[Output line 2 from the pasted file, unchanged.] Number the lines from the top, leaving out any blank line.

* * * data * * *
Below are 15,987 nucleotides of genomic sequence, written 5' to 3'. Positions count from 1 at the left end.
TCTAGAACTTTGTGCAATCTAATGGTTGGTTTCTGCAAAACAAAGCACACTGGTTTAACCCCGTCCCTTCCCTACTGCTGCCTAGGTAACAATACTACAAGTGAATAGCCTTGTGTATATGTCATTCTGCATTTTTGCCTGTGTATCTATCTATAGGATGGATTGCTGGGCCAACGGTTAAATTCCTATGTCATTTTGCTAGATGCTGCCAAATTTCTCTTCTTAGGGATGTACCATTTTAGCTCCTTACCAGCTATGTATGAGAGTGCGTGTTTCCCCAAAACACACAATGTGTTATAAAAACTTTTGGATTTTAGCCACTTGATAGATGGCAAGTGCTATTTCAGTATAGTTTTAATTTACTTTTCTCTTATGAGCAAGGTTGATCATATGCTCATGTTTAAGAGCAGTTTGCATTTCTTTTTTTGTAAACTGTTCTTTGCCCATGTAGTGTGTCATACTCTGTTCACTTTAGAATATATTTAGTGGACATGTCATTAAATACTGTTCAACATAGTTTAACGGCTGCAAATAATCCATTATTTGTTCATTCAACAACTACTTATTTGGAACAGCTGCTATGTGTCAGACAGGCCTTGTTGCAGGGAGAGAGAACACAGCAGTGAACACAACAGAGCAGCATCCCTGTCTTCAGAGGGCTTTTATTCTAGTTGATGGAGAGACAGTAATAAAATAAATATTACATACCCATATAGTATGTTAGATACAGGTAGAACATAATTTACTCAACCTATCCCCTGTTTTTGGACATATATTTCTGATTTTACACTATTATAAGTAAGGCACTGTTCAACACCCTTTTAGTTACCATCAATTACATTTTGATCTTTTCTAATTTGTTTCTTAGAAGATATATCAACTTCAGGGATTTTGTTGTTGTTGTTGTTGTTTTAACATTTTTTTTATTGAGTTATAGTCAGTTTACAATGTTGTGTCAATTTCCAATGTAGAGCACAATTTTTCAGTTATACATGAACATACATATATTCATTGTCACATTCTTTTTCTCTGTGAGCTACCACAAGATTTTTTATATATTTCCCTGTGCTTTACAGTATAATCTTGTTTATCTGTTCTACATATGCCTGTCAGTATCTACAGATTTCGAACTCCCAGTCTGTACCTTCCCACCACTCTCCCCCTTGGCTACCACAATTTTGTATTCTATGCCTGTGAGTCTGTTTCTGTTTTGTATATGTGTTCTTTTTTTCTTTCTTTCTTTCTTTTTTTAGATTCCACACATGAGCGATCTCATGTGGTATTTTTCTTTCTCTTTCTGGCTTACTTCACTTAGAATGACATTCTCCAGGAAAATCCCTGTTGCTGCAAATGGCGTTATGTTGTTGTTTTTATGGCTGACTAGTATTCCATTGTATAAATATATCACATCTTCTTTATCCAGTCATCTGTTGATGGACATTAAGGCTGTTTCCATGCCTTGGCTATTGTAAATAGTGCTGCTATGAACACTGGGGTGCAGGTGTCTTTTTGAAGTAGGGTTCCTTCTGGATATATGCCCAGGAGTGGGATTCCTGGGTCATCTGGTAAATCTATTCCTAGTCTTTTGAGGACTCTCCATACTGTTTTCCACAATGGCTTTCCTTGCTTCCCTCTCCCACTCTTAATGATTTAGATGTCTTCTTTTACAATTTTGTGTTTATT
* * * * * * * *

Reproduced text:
TCTAGAACTTTGTGCAATCTAATGGTTGGTTTCTGCAAAACAAAGCACACTGGTTTAACCCCGTCCCTTCCCTACTGCTGCCTAGGTAACAATACTACAAGTGAATAGCCTTGTGTATATGTCATTCTGCATTTTTGCCTGTGTATCTATCTATAGGATGGATTGCTGGGCCAACGGTTAAATTCCTATGTCATTTTGCTAGATGCTGCCAAATTTCTCTTCTTAGGGATGTACCATTTTAGCTCCTTACCAGCTATGTATGAGAGTGCGTGTTTCCCCAAAACACACAATGTGTTATAAAAACTTTTGGATTTTAGCCACTTGATAGATGGCAAGTGCTATTTCAGTATAGTTTTAATTTACTTTTCTCTTATGAGCAAGGTTGATCATATGCTCATGTTTAAGAGCAGTTTGCATTTCTTTTTTTGTAAACTGTTCTTTGCCCATGTAGTGTGTCATACTCTGTTCACTTTAGAATATATTTAGTGGACATGTCATTAAATACTGTTCAACATAGTTTAACGGCTGCAAATAATCCATTATTTGTTCATTCAACAACTACTTATTTGGAACAGCTGCTATGTGTCAGACAGGCCTTGTTGCAGGGAGAGAGAACACAGCAGTGAACACAACAGAGCAGCATCCCTGTCTTCAGAGGGCTTTTATTCTAGTTGATGGAGAGACAGTAATAAAATAAATATTACATACCCATATAGTATGTTAGATACAGGTAGAACATAATTTACTCAACCTATCCCCTGTTTTTGGACATATATTTCTGATTTTACACTATTATAAGTAAGGCACTGTTCAACACCCTTTTAGTTACCATCAATTACATTTTGATCTTTTCTAATTTGTTTCTTAGAAGATATATCAACTTCAGGGATTTTGTTGTTGTTGTTGTTGTTTTAACATTTTTTTTATTGAGTTATAGTCAGTTTACAATGTTGTGTCAATTTCCAATGTAGAGCACAATTTTTCAGTTATACATGAACATACATATATTCATTGTCACATTCTTTTTCTCTGTGAGCTACCACAAGATTTTTTATATATTTCCCTGTGCTTTACAGTATAATCTTGTTTATCTGTTCTACATATGCCTGTCAGTATCTACAGATTTCGAACTCCCAGTCTGTACCTTCCCACCACTCTCCCCCTTGGCTACCACAATTTTGTATTCTATGCCTGTGAGTCTGTTTCTGTTTTGTATATGTGTTCTTTTTTTCTTTCTTTCTTTCTTTTTTTAGATTCCACACATGAGCGATCTCATGTGGTATTTTTCTTTCTCTTTCTGGCTTACTTCACTTAGAATGACATTCTCCAGGAAAATCCCTGTTGCTGCAAATGGCGTTATGTTGTTGTTTTTATGGCTGACTAGTATTCCATTGTATAAATATATCACATCTTCTTTATCCAGTCATCTGTTGATGGACATTAAGGCTGTTTCCATGCCTTGGCTATTGTAAATAGTGCTGCTATGAACACTGGGGTGCAGGTGTCTTTTTGAAGTAGGGTTCCTTCTGGATATATGCCCAGGAGTGGGATTCCTGGGTCATCTGGTAAATCTATTCCTAGTCTTTTGAGGACTCTCCATACTGTTTTCCACAATGGCTTTCCTTGCTTCCCTCTCCCACTCTTAATGATTTAGATGTCTTCTTTTACAATTTTGTGTTTATT